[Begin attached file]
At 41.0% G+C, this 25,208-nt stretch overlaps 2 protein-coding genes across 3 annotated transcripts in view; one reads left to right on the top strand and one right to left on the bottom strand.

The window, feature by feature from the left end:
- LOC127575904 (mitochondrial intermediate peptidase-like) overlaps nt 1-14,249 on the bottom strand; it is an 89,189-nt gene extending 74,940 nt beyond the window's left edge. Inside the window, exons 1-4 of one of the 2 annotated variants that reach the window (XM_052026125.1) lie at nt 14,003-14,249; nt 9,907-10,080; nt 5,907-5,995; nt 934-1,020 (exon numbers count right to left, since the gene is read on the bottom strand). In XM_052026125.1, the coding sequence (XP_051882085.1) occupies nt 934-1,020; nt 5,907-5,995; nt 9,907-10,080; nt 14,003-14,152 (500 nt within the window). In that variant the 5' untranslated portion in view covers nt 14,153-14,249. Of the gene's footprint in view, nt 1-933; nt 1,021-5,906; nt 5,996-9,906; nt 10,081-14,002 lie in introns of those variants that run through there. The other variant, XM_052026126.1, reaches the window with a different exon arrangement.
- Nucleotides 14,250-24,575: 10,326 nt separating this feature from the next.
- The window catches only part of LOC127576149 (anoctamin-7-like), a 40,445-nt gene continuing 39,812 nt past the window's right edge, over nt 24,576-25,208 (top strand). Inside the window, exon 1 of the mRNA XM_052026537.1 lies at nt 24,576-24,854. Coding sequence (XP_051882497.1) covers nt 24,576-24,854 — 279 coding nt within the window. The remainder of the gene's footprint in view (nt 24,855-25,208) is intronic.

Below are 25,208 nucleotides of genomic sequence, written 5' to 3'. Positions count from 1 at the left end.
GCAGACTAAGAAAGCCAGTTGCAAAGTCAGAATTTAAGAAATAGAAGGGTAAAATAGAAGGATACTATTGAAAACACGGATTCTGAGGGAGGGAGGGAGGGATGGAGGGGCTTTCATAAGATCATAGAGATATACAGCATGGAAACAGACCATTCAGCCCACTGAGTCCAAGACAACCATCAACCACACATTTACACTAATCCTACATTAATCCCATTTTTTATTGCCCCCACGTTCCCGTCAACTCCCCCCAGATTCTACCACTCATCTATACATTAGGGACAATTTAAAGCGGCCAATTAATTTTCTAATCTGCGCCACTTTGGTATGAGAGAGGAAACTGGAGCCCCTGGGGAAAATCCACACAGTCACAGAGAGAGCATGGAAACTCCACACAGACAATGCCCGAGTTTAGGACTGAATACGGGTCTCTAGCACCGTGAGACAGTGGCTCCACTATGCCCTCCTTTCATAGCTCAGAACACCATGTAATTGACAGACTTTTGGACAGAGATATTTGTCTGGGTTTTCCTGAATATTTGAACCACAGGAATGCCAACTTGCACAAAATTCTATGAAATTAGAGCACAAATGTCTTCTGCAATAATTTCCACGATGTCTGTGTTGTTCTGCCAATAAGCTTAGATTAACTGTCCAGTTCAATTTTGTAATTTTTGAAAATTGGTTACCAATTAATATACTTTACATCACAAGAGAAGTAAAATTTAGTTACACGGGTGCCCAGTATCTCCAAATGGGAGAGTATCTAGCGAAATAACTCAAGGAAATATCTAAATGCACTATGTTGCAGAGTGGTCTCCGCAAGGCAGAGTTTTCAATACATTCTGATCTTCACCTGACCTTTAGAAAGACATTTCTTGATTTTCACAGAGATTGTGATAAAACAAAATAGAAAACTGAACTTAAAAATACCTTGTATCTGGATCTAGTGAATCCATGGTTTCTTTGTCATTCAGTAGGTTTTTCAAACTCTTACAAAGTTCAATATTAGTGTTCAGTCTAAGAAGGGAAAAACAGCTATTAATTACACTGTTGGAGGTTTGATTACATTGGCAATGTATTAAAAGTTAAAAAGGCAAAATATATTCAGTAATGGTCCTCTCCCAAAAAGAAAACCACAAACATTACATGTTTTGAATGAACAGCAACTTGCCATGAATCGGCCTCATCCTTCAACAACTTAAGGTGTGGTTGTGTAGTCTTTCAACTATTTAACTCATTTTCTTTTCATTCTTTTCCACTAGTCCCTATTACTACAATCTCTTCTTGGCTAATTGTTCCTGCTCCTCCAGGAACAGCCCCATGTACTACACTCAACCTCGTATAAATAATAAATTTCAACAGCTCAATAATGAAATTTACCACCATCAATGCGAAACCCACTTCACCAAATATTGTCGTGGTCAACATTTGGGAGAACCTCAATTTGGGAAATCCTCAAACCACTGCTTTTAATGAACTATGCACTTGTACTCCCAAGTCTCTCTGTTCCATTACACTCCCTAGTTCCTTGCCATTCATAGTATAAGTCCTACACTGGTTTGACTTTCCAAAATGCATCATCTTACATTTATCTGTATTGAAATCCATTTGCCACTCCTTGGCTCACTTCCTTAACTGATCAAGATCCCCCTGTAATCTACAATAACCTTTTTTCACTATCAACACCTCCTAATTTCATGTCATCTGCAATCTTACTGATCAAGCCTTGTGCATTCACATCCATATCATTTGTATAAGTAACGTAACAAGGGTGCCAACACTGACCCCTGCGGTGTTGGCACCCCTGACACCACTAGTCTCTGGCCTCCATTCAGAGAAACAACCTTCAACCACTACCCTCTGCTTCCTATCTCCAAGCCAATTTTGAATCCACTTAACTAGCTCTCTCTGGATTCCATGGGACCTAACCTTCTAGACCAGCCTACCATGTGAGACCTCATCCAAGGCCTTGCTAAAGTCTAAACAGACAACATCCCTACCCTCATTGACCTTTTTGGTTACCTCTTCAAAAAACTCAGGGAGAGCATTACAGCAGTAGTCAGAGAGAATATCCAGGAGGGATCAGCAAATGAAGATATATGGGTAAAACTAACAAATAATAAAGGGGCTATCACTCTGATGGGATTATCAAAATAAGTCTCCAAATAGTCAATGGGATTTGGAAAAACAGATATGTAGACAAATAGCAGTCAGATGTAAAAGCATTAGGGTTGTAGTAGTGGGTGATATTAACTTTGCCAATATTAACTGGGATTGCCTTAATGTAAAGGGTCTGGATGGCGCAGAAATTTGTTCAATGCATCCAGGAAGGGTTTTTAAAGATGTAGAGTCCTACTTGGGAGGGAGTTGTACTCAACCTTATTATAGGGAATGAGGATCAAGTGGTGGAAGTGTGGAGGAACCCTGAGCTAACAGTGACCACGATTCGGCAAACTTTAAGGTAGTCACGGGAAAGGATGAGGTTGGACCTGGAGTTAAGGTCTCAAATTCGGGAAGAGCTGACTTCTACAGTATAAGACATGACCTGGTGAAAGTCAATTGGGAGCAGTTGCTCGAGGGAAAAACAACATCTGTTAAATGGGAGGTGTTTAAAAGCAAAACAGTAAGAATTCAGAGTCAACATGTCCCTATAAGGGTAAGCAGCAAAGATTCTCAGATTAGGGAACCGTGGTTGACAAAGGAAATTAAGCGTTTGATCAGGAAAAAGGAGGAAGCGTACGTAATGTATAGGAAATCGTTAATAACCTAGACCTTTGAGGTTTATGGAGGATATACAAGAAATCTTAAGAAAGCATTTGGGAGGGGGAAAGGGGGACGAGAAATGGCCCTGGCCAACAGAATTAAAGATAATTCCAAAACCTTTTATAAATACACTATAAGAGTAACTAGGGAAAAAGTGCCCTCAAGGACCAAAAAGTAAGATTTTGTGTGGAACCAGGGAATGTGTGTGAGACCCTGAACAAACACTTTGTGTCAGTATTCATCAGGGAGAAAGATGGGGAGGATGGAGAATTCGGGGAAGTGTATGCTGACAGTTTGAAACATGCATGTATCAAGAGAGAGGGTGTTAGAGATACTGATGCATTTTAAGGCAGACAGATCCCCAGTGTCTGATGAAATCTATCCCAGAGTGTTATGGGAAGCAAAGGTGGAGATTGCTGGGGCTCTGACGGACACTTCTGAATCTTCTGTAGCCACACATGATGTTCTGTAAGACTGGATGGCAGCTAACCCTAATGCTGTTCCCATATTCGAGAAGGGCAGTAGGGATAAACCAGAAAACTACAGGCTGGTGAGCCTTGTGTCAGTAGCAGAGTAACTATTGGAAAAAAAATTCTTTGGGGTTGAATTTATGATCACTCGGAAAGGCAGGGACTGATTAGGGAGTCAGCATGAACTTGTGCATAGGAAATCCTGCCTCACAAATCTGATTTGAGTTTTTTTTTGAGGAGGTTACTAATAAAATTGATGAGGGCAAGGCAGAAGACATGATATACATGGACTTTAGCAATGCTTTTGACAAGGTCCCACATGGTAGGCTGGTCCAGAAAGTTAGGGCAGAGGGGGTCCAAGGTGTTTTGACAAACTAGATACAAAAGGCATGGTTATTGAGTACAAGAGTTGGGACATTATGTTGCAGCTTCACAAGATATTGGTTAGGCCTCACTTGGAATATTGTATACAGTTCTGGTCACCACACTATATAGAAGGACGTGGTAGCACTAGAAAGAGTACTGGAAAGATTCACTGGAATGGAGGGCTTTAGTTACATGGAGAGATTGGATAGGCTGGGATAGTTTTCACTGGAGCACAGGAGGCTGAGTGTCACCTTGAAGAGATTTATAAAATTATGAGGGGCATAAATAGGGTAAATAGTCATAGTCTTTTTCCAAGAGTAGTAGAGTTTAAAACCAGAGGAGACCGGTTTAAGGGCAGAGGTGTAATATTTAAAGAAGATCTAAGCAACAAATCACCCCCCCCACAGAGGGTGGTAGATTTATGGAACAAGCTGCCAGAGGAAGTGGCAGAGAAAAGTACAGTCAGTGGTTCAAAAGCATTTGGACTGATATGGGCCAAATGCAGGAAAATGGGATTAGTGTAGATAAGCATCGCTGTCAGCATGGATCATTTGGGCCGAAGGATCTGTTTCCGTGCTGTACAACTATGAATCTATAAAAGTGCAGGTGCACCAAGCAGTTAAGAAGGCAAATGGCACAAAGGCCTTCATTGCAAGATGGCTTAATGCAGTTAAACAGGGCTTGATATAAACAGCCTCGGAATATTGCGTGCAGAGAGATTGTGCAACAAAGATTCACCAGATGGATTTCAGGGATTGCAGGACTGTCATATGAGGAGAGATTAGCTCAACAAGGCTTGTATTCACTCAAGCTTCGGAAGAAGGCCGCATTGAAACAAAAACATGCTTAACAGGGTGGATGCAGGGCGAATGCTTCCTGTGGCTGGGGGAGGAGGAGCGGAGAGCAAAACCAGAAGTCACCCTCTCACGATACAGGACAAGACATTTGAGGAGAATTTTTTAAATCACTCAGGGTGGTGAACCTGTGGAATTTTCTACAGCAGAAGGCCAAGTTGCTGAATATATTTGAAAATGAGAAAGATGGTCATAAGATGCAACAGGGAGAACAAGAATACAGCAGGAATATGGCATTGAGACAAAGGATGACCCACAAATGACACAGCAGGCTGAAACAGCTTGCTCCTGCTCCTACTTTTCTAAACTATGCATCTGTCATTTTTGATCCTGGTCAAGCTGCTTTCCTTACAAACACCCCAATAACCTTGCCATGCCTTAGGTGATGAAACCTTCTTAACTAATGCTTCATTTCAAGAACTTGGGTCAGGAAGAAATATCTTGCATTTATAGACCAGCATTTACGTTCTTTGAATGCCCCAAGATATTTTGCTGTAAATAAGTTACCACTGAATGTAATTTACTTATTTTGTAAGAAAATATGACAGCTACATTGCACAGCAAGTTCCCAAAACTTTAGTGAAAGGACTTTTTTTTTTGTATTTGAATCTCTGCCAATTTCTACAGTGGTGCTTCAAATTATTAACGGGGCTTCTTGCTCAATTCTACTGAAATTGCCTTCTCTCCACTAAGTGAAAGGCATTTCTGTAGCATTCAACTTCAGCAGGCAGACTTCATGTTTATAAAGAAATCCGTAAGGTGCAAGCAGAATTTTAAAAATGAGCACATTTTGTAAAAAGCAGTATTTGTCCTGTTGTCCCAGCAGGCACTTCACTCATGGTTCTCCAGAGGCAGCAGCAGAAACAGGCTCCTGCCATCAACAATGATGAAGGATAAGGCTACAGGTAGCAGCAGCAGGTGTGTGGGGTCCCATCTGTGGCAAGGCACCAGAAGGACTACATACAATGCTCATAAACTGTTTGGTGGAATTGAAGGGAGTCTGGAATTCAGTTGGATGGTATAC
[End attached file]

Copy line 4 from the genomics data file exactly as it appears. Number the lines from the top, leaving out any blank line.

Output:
- Nucleotides 14,250-24,575: 10,326 nt separating this feature from the next.